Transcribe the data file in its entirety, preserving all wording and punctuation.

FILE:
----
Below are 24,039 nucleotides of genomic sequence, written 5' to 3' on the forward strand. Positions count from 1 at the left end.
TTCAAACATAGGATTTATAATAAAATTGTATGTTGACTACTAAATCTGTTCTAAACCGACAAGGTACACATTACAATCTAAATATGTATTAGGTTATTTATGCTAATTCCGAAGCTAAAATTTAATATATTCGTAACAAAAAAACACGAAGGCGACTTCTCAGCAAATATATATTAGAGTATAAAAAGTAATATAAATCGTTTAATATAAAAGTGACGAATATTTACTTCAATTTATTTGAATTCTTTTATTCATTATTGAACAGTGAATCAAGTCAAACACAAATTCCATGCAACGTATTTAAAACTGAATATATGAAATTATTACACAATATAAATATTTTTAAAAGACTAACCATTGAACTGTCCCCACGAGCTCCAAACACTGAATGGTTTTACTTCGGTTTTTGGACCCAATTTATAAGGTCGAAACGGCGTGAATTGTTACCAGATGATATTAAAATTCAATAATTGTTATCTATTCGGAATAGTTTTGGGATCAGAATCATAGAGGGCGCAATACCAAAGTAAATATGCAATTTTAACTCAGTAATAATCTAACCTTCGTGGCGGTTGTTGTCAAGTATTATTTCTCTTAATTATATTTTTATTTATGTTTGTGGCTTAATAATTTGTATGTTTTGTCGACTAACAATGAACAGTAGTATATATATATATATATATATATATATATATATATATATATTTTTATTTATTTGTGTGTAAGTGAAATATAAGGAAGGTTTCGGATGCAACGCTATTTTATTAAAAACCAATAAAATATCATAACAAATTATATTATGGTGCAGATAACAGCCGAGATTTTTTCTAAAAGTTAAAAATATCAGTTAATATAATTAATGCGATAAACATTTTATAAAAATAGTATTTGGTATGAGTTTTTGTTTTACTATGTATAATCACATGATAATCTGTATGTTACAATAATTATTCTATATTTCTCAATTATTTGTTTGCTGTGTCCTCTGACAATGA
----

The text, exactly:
Below are 24,039 nucleotides of genomic sequence, written 5' to 3' on the forward strand. Positions count from 1 at the left end.
TTCAAACATAGGATTTATAATAAAATTGTATGTTGACTACTAAATCTGTTCTAAACCGACAAGGTACACATTACAATCTAAATATGTATTAGGTTATTTATGCTAATTCCGAAGCTAAAATTTAATATATTCGTAACAAAAAAACACGAAGGCGACTTCTCAGCAAATATATATTAGAGTATAAAAAGTAATATAAATCGTTTAATATAAAAGTGACGAATATTTACTTCAATTTATTTGAATTCTTTTATTCATTATTGAACAGTGAATCAAGTCAAACACAAATTCCATGCAACGTATTTAAAACTGAATATATGAAATTATTACACAATATAAATATTTTTAAAAGACTAACCATTGAACTGTCCCCACGAGCTCCAAACACTGAATGGTTTTACTTCGGTTTTTGGACCCAATTTATAAGGTCGAAACGGCGTGAATTGTTACCAGATGATATTAAAATTCAATAATTGTTATCTATTCGGAATAGTTTTGGGATCAGAATCATAGAGGGCGCAATACCAAAGTAAATATGCAATTTTAACTCAGTAATAATCTAACCTTCGTGGCGGTTGTTGTCAAGTATTATTTCTCTTAATTATATTTTTATTTATGTTTGTGGCTTAATAATTTGTATGTTTTGTCGACTAACAATGAACAGTAGTATATATATATATATATATATATATATATATATATATATATTTTTATTTATTTGTGTGTAAGTGAAATATAAGGAAGGTTTCGGATGCAACGCTATTTTATTAAAAACCAATAAAATATCATAACAAATTATATTATGGTGCAGATAACAGCCGAGATTTTTTCTAAAAGTTAAAAATATCAGTTAATATAATTAATGCGATAAACATTTTATAAAAATAGTATTTGGTATGAGTTTTTGTTTTACTATGTATAATCACATGATAATCTGTATGTTACAATAATTATTCTATATTTCTCAATTATTTGTTTGCTGTGTCCTCTGACAATGA